By Louis Limoges
Hey guys ! I installed a snow track set on my 550 UTV last year and it does a great job even though the engine is not that big. Broke 2 wheel studs so I temporatily replaced them with bolts but I would like to go back to the studs before reinstalling the tracks this winter. Any idea what the default studs are so I can order replacements ? Thx !
Edit : Any reseller to recommend if I want to order them online in Canada ?
We just bought a used 2017 American Landmaster TW450. No hour meter that I can find, so not sure exactly how much it has been used.
The first 2 days we had it, the starter was a little sketchy, but it started after 2-3 tries. Sometimes when turning the key, we would hear a loud metal "clink" sound. Like the starter made contact, but didn't have enough power to turn.
THIS MORNING... Turning the key, we hear a single click sound. That's it. Even with a new battery, the starter is still doing the same thing. Both batteries (old and new) were reading 12.8 volts on volt meter. So I'm wondering what else could be going on? Any ideas on what to look for would be greatly appreciated...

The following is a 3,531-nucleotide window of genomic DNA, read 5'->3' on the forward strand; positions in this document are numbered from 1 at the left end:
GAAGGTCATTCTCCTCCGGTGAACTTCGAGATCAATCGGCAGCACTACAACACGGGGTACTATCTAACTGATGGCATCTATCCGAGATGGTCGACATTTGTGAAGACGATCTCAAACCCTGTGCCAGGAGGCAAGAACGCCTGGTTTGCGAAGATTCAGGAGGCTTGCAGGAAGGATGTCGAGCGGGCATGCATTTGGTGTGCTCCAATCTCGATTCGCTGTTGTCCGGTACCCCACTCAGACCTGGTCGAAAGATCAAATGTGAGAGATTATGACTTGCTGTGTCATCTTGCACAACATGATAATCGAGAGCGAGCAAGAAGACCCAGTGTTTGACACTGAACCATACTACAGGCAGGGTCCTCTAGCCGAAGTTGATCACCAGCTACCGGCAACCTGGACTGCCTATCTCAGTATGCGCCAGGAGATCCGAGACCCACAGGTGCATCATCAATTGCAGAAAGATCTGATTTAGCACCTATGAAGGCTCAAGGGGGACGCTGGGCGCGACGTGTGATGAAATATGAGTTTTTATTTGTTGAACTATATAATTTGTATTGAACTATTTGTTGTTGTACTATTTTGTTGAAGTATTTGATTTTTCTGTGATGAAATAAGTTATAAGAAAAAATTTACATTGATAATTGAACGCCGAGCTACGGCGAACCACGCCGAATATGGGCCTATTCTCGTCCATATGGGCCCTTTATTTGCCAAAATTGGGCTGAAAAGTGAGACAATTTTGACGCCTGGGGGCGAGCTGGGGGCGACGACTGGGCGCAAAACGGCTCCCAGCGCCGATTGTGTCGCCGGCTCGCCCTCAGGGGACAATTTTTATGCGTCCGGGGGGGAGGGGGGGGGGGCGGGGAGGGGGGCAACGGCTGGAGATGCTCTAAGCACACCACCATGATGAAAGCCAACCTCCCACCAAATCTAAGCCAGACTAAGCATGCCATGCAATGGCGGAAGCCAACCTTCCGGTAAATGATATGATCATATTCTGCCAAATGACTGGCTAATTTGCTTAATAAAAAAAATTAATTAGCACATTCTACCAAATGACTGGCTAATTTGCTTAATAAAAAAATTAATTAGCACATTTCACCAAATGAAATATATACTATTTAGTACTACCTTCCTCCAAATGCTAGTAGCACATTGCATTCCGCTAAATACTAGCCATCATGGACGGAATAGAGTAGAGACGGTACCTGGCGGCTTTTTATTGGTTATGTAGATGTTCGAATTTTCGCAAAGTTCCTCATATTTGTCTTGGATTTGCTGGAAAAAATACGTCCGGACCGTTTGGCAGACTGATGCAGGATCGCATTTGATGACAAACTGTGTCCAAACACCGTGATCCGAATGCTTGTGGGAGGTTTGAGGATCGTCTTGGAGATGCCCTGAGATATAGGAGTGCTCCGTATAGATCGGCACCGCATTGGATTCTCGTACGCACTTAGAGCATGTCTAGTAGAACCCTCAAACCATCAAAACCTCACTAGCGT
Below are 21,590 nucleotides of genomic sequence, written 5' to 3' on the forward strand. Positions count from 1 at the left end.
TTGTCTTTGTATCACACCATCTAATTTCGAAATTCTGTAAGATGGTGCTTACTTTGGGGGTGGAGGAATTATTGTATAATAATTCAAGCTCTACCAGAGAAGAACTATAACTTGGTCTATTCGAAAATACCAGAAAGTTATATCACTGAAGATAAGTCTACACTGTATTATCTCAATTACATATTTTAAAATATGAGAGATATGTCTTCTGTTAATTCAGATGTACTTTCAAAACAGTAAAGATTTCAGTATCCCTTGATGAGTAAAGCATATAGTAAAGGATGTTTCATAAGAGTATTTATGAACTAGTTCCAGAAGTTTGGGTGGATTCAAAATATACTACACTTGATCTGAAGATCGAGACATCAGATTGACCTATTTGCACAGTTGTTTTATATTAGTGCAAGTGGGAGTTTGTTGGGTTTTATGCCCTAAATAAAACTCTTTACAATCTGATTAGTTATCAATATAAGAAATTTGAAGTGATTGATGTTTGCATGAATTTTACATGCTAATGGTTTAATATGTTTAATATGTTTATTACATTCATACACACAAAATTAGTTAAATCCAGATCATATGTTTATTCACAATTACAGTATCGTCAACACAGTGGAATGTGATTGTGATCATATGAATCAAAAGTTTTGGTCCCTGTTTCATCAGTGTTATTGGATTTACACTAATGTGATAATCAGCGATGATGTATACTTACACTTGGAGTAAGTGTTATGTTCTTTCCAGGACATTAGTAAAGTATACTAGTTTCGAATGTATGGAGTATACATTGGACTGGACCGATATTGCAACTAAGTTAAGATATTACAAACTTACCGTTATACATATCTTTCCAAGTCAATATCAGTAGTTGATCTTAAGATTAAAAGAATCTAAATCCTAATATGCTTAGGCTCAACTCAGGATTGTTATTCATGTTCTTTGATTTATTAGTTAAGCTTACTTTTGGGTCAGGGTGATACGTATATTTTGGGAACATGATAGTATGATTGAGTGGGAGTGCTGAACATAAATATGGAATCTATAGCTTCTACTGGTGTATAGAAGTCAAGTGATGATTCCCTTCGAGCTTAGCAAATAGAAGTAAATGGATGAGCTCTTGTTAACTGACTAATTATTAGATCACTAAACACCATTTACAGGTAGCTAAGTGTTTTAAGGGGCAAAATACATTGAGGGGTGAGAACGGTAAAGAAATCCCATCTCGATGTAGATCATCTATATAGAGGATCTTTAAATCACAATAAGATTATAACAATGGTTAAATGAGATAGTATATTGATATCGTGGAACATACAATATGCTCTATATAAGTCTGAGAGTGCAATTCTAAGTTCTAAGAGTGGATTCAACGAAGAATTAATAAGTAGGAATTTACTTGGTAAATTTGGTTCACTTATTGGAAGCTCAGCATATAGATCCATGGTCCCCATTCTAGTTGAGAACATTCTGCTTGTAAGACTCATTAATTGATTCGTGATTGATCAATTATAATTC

I have a 2011-12 Hisun Yard Sport HS700. Engine gets hot, but radiator does not. Changed the water pump, still the same. Service manual parts #15, 16, & 17 (pages 283-284) shows a "Save Temperture" #15, which looks like a thermostat. Service manual also parts #9, 10 & 11 shows it without a thermostat. Does this unit have a thermostat?
Earlier this week — and after much anticipation — Lexus unveiled the new 2022 LX 600 SUV. It's a luxurious American version of the new Land Cruiser and shares a V6 powertrain with the new Toyota Tundra pickup. The LX wasn't a shock; it's just about the most characteristically "Lexus" vehicle one could imagine, except perhaps the LS sedan. But Lexus also released a different vehicle you would not have expected this week.
At the end of the LX announcement video, Lexus teased a new mobility concept called the "Recreational Off-Highway Vehicle," or ROV. It's an all-terrain vehicle — or, as we will choose to interpret it, a supremely badass golf cart — that runs on a hydrogen combustion engine. Sadly, Lexus did not include an utterly superfluous spindle grille, although the shape of the front end will certainly remind you of that shape.
An ATV makes perfect sense as a showcase for hydrogen combustion. One of the technology's most significant drawbacks for current production use is that it can't produce as much power as gasoline combustion engines with the same size engine footprint. So a low-speed wood path cruiser could get away with far less power than a recreational on-highway vehicle.
Read more from source: https://www.gearpatrol.com/cars/a37974052/lexus-off-road-atv-concept/